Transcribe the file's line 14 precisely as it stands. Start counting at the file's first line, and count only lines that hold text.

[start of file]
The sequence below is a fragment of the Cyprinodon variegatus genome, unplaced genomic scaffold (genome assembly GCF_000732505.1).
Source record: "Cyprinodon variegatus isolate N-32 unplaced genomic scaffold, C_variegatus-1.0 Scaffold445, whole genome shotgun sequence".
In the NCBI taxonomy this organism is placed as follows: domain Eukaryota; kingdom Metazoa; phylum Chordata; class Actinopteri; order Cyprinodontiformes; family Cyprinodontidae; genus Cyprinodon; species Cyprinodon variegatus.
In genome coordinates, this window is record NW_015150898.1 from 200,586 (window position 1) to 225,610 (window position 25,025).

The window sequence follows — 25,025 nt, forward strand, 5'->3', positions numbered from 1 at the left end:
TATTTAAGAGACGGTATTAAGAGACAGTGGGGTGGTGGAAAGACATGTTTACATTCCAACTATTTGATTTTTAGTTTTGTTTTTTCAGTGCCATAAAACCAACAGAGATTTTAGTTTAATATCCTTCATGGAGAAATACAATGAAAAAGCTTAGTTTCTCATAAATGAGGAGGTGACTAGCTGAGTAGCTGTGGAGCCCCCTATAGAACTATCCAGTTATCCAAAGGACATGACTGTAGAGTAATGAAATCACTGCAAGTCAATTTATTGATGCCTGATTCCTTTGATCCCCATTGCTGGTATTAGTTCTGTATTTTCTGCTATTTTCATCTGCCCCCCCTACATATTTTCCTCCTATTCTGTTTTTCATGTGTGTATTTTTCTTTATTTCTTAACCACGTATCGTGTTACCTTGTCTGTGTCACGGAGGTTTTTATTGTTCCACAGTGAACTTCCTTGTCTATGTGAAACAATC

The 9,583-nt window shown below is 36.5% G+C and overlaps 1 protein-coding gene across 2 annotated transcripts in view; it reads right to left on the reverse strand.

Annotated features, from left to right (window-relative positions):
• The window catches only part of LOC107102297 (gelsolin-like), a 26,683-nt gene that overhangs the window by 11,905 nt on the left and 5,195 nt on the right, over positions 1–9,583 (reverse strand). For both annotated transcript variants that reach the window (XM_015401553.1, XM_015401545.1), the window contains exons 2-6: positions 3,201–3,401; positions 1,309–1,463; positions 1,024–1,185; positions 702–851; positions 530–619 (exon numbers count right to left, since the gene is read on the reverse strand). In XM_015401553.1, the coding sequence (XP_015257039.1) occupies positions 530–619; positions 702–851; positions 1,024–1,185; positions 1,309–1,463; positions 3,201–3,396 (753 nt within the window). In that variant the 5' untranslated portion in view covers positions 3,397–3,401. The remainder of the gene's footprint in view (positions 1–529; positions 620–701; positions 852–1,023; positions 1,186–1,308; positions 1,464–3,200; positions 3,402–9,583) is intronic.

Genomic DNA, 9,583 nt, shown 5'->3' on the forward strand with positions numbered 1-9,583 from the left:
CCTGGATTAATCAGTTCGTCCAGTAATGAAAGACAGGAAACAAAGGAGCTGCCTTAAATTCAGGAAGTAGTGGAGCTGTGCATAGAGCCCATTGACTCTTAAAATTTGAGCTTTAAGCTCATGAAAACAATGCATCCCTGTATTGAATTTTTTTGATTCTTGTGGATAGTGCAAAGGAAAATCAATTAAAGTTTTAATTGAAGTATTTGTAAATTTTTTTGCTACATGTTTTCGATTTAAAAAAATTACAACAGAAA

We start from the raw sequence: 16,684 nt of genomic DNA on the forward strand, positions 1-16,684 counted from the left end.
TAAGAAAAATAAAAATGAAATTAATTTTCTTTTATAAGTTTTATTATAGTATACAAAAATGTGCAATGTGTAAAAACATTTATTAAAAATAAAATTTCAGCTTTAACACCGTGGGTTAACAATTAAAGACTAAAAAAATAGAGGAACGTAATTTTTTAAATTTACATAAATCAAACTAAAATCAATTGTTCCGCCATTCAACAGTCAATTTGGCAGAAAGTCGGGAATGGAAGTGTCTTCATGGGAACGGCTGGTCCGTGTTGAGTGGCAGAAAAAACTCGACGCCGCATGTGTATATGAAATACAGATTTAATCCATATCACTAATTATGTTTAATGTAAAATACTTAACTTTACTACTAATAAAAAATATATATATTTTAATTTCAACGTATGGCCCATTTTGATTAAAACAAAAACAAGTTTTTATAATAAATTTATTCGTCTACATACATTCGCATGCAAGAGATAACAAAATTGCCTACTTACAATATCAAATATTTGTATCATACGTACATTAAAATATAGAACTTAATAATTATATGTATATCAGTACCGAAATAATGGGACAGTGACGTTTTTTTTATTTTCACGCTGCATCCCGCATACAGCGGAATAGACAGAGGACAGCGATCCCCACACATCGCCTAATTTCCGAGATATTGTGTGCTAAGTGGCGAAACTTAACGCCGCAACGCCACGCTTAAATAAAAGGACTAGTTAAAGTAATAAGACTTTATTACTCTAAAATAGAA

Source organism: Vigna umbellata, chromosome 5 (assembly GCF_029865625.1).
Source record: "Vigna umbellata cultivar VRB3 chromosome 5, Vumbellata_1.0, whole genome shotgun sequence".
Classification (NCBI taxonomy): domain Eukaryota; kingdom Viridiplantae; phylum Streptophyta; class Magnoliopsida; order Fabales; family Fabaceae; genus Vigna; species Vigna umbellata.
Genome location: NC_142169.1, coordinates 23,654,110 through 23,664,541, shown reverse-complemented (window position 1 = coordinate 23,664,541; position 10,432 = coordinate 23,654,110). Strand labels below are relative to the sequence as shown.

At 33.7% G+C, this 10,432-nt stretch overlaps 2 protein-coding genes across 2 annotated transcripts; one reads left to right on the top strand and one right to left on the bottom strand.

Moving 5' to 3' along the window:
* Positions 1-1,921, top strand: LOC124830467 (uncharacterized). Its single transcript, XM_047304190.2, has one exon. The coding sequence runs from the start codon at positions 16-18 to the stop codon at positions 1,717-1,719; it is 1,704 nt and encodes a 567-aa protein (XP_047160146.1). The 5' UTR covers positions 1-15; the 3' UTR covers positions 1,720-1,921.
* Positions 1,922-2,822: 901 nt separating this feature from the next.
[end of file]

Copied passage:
Source organism: Vigna umbellata, chromosome 5 (assembly GCF_029865625.1).